Full faith and credit

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Full Faith and Credit

A situation in which a government agrees to repay a debt no matter what. For example, if a bond is backed by the full faith and credit of the United States, the U.S. government must find some way to repay the bond. U.S. Treasury securities, Ginnie Mae bonds, and some other debt securities are call full-faith-and-credit bonds because they have this backing. Municipalities may also attach full faith and credit to their bonds, but this means less than the credit of the United States.

Full faith and credit.

Federal and municipal governments can promise repayment of debt securities they issue because they can raise money through taxes, borrowing, and other sources of revenue. That power is described as full faith and credit.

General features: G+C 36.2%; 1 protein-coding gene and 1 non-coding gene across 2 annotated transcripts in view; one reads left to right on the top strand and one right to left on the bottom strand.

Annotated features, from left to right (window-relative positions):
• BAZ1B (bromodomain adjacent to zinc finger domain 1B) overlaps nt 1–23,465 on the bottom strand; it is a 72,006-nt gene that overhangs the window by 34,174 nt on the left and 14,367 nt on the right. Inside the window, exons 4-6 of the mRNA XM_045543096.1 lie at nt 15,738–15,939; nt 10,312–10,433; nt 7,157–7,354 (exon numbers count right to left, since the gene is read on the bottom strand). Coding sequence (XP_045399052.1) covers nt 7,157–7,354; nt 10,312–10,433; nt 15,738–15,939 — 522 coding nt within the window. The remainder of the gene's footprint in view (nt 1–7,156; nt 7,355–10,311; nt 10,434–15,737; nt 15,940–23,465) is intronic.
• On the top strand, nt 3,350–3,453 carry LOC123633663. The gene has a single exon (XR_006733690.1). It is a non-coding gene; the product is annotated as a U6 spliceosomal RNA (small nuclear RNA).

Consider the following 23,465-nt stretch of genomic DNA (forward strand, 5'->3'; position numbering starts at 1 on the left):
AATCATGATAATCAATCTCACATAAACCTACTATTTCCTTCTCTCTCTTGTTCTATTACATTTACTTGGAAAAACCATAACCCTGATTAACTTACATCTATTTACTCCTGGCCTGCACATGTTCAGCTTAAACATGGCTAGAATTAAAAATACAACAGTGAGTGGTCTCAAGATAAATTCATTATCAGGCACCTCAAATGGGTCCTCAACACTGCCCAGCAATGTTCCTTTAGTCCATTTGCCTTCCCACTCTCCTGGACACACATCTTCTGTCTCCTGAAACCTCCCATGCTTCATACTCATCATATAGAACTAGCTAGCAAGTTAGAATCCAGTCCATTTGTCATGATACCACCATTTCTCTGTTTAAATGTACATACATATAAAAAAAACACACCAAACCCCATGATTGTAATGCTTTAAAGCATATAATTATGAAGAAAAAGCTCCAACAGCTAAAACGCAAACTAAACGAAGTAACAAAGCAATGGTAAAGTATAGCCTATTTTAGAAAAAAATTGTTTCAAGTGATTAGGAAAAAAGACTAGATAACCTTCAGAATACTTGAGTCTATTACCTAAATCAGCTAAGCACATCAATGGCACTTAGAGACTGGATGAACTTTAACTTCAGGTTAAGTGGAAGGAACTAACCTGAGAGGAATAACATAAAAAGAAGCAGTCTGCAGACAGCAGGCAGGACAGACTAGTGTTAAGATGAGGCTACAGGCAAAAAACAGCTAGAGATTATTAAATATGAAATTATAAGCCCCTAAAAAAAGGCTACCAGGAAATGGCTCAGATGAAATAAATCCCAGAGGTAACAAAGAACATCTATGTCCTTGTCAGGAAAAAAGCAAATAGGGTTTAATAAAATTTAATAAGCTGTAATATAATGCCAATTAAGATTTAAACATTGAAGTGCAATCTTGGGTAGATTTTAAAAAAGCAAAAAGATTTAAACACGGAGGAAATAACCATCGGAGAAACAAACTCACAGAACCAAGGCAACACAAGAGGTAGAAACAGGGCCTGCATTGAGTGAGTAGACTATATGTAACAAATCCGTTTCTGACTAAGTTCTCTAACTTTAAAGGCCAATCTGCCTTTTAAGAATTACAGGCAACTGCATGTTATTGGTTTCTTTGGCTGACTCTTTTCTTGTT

References in periodicals archive ?
The bonds are secured by the district's full faith and credit pledge of ad valorem property taxes levied without limitation as to amount or rate.
The commission has opted to exercise the general obligation full faith and credit pledge of the state, although the bonds are expected to be self-supporting through revenues dedicated to the mobility fund.
The bonds are GOs of Chesterfield County, backed by an irrevocable full faith and credit pledge.